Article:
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Get into the ring! How this works...

This is easy! Each week on Thursday I post my homily main focus for preaching this coming Sunday. What I am hoping for is a reaction from people in the pews. Does my "focus" connect with your daily life, faith, and experience? Or not? Either affirm the direction I am going in (by giving me an example from your life) or challenge me, ask for clarification! Questions are the best! Reaction rather than reflection is what I'm looking for here. Don't be afraid, get in the ring. Ole!

Thursday, September 4, 2014

Homily Prep Sept 7th

-Hear Last Sunday's homily at this link: August 31 Homily
-This Sunday's Scriptures can be found at Sunday's Scriptures
-I will be celebrating mass this weekend at 5:30 on Saturday and 8:00, 11:00, and 6:00pm Sunday(visit St. Albert Website)

Church -it's Simple, not Easy!

That's right, Church, "ekklesia" as it is called in Matthew's Gospel (the convocation, literally) is a pretty simple-sounding reality in life.  However, rather than simple I know "church" is anything but easy.  The reason we can acknowledge that about "church" is because church is a gift from God of "relationship".  And relationships are about love. And love ain't easy.

Church is the most basic and ancient of relationships.  It is modeled upon the "relationship at the heart of all reality" - the Blessed Trinity. So church is about our capacity to love one another.

A long time ago I had a well-intentioned "Catholic-living-as-a-fundamentalist" sit in my office and describe for me why she didn't want to worship with me, as she said, "You are all about religion, Father, while I am all about relationship with Jesus."  While that was a pretty insulting tactical barb she learned from her mega-church pastor, it very clearly revealed two things:
1. the lack of understanding of Jesus being preached by the non-denominationalists
2. the ineffective messaging of the Catholic Church in the world today (even to our own members).

I must admit that when most Catholics hear the word Church (the English word for ekklesia ) they think of organization, hierarchy, the Pope, the Vatican, a rather cold and ancient INSTITUTION. That's a far cry from what the biblical word means (literally, "those called out") or what the church teaches and celebrates from the catechism to the Holy Mass.

The church is first and foremost the "loving relationship among believers in the Holy Spirit".  That is what I have been preaching about this summer and calling, "communion".  Church is the human, incarnate version of the life of the Holy Trinity. Communion.  Church as communion is what we celebrate at every Mass - communion with God and neighbor.  No Catholic can claim to understand Jesus if s/he does not understand him/herself as a part of the church living in communion.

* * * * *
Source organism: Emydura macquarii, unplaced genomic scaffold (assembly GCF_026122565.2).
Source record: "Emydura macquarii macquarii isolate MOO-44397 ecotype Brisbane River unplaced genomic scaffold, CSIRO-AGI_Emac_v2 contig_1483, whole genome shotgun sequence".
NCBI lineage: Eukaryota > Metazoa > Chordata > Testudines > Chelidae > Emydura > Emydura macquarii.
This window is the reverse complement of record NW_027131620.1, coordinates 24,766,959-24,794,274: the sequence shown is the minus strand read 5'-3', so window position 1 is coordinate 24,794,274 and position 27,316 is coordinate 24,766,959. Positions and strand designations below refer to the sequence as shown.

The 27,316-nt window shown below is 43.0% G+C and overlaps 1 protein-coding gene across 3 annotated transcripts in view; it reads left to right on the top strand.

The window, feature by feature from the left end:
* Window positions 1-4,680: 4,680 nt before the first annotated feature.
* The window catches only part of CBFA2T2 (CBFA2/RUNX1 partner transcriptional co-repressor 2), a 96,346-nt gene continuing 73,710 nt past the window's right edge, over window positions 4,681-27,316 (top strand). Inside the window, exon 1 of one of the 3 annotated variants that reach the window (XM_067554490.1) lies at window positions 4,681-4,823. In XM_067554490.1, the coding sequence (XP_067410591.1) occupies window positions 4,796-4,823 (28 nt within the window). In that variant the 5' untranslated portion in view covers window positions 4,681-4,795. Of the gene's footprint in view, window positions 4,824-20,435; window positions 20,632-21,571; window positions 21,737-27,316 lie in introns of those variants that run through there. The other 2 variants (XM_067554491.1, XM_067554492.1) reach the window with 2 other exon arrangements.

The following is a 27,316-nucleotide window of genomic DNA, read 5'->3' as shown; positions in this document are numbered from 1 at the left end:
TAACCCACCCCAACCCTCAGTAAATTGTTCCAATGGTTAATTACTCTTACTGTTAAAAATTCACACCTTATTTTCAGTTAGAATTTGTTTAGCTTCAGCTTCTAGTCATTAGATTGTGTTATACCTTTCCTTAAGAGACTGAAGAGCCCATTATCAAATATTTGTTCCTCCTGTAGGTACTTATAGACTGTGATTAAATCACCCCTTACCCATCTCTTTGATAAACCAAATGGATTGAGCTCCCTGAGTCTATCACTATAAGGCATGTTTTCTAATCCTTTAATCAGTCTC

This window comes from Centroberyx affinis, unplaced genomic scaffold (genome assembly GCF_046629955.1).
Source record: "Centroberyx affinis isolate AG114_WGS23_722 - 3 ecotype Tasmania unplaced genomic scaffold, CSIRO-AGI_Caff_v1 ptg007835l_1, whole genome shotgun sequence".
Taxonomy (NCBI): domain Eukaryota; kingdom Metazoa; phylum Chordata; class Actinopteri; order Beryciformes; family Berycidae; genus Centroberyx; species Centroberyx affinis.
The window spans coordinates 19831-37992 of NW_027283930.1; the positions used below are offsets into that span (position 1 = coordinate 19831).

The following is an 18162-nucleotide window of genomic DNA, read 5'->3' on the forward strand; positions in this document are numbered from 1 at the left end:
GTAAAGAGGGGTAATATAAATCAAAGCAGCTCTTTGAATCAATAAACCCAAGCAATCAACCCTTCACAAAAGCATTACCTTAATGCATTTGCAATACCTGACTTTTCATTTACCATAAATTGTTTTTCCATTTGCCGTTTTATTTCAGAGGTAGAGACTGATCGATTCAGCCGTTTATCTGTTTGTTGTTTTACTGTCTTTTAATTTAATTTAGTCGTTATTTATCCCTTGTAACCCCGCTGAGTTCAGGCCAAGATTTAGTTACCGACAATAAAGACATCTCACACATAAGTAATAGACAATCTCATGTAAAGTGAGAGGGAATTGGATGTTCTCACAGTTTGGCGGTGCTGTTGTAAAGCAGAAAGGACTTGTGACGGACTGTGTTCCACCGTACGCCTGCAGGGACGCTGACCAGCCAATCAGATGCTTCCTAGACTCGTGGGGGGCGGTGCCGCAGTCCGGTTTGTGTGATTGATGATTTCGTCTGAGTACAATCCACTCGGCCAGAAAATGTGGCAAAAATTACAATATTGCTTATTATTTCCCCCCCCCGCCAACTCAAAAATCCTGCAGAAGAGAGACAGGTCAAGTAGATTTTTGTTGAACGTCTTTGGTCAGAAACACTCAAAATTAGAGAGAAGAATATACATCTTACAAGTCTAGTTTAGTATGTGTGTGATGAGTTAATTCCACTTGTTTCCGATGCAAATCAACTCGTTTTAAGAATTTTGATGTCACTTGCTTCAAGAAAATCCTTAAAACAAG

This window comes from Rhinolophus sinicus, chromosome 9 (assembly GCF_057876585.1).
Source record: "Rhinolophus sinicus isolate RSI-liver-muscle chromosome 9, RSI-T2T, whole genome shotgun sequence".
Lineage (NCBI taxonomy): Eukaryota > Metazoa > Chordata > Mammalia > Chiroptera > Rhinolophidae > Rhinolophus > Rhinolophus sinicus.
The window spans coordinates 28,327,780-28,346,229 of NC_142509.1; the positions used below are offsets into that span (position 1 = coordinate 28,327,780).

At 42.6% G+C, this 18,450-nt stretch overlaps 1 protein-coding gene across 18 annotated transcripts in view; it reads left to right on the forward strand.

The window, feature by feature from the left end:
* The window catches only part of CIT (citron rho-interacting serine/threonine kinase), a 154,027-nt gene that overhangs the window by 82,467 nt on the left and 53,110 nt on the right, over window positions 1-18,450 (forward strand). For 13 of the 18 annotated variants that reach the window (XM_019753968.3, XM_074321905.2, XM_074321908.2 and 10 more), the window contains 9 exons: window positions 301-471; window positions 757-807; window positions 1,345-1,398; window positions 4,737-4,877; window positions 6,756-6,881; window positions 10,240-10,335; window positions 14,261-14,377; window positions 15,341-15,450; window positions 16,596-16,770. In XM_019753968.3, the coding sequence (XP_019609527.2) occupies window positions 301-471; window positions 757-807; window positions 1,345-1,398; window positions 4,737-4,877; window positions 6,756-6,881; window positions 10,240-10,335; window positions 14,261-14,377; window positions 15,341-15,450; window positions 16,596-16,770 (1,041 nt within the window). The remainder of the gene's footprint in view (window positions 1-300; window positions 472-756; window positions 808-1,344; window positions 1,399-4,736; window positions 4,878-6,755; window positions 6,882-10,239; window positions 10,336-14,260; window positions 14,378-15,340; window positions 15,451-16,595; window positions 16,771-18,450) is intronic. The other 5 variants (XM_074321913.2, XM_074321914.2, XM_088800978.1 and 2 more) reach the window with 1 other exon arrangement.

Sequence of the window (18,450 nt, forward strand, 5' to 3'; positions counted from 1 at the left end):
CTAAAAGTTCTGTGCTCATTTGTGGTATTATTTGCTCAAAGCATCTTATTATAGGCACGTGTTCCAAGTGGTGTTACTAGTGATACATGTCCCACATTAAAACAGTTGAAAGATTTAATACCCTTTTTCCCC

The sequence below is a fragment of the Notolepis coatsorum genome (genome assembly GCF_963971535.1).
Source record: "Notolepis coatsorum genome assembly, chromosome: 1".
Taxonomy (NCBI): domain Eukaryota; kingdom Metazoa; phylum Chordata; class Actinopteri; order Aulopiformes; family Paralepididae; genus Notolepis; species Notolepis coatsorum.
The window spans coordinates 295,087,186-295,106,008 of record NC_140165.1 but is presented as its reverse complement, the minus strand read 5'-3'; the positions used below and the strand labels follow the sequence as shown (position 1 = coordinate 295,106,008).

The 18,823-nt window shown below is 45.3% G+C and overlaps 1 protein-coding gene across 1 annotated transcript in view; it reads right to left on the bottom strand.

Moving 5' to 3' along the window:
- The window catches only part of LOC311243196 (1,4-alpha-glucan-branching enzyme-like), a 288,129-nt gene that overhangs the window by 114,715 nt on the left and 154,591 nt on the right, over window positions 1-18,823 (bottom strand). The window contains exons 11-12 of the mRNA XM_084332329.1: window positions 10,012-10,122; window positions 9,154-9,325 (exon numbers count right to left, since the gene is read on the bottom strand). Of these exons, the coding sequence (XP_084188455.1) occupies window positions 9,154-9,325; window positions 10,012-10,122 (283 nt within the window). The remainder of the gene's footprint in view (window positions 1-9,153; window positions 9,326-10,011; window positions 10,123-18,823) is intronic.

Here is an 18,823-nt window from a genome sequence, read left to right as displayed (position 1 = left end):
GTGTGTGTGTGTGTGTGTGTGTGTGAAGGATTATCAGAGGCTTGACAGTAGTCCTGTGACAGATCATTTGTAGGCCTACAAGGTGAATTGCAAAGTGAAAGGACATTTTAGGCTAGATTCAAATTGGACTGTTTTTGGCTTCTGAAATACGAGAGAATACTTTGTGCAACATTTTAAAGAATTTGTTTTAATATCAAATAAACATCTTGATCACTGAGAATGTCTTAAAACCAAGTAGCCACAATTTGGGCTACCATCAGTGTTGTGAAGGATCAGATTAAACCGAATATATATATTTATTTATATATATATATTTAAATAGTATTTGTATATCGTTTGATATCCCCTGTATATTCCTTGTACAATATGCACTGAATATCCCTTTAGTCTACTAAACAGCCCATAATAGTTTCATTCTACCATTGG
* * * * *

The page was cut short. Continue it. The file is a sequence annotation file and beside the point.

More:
The gospel this Sunday (in what is known as the Discourse on the Church) speaks of the nature of the church (which is unity)  and the enemy of church (which is dissension).  The greatest charge of the Christian disciple is to "love one another as the Lord has loved us."  If one is a "follower" of Jesus who is not living in communion with the Church, then s/he is no Christian at all.  Pope Francis said recently, "if your first name is Christian, your last name must be church."

Individualism, self-fulfillment, and the drive for personal salvation have blocked us from living the faith of Jesus which is communion in love of the brothers and sisters.  Remember, "if you come to offer your gift to God at the altar and there recall that your brother has something against you, go and reconcile with your brother, then come and offer your gift."  There is no real friendship with God when we are at odds with our brothers.

Have you understood your Christian faith to be such an inter-personal reality?  How do you understand the simple truth about church?  It ain't easy, right?

1 comment:

anon 1 said...

I've heard many people at St. Albert reflect on the spirit among the people at Mass on Parish Service Day. That experience of "Church" seems to me to be one example of what is being described in this week's reflection. Because when we come in the doors of the church on that particular day, there is a sense of love, compassion, and enthusiasm among the people who have been serving. It seems to not only build a bond between the workers and those they served - but also among the workers themselves. Much like what we experience with our own families at times of celebration, those times with our parish family seem to minimize tensions, and instead shared joy and mercy run high.

I am thinking that this is likely also the experience among our women today as they share themselves with each other at the Women's Renewal. I envision it being a time of deep communion with God and with each other - providing a balm to soothe sores that might be open, and a refreshment that enlivens and renews them in their faith.

I hope that these kinds of experiences among our parish family continue to grow and as a result spread beyond the doors of our church - helping us all to be agents of communion in our world.